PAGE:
If you’ve been curious about Internet Explorer 9 but didn’t want to mess around with earlier beta versions, now’s a good time to check it out.
The IE9 release candidate is essentially the full version of Microsoft’s new web browser. Bugs may be squashed between now and whenever Microsoft releases the final version, but all the features of IE9 are intact. (Over at ZDNet, Ed Bott has the definitive walkthrough.) You can get the release candidate from Microsoft’s “Beauty of the Web” promotional site.
In general, I agree with Harry’s assessment that IE9 is Microsoft’s most refreshing web browser yet, even if that means looking a bit like other browsers. Although I haven’t done any fancy speed tests, I can’t think of any major reasons not to recommend IE9.
Except for one thing: A few months after Microsoft released the IE9 public beta, Google launched the Chrome Web Store, a marketplace for extensions and Chrome-optimized web apps. It’s the most significant new browser feature I’ve seen in years, in that it encourages users to customize their browsers and seek out new web-based services. Now that TweetDeck and Imo have become part of my pinned tab line-up, I can’t imagine using a browser without them.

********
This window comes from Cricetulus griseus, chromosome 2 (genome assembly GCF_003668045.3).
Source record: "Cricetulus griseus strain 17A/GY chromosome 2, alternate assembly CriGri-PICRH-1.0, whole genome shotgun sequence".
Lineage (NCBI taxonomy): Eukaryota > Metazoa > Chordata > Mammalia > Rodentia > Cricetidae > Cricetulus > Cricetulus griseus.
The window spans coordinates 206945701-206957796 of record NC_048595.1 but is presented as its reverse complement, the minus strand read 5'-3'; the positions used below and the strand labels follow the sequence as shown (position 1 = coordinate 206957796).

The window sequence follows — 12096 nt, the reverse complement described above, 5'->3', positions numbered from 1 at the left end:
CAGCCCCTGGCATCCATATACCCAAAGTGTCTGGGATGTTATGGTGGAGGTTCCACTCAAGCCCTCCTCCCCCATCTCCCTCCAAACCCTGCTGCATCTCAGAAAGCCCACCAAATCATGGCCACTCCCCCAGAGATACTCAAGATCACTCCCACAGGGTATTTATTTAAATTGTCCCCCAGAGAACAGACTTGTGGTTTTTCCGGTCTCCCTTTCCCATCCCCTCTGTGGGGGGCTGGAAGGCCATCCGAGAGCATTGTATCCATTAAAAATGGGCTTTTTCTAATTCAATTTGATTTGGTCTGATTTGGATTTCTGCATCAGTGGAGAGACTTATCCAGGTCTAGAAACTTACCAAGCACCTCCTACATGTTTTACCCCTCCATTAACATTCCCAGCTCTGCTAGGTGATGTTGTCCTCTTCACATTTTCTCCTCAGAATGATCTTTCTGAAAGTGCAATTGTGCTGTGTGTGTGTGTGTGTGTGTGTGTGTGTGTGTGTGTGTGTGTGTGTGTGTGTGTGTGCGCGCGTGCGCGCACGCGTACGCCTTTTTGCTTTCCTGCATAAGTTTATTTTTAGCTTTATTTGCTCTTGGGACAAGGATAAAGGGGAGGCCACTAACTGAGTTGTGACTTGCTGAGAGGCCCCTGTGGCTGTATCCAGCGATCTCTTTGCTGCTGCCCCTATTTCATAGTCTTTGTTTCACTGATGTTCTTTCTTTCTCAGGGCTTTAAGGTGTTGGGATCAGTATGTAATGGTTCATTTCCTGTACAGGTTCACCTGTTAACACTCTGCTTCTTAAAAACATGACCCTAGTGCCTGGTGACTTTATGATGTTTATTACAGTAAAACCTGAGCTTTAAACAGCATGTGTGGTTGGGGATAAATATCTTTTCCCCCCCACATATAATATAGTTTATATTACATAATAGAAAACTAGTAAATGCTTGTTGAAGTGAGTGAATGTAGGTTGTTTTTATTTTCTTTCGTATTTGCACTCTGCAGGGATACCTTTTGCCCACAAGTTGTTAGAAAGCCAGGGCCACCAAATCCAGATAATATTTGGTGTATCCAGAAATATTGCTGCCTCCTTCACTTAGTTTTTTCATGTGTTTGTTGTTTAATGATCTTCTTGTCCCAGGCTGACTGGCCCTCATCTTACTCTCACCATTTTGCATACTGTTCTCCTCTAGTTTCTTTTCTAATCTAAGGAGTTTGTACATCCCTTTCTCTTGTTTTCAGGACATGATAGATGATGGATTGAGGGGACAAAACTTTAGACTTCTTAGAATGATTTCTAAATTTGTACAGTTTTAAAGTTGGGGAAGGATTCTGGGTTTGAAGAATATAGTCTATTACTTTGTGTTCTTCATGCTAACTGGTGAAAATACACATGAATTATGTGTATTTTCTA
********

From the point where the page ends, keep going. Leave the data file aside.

Microsoft has embraced web apps somewhat in IE9 with the ability to pin websites to the Windows 7 taskbar, but once you’re in the browser, there’s no built-in discovery tool for useful web services, nor is there a home page from which to quickly launch them. Also, Internet Explorer’s extension library is overpopulated with feed readers and toolbars, and some of them won’t even work with IE9.
In a way, Internet Explorer is now more minimalist than Chrome, a browser that desperately wants to show you all the great things the Web has to offer. Who’d have thought it?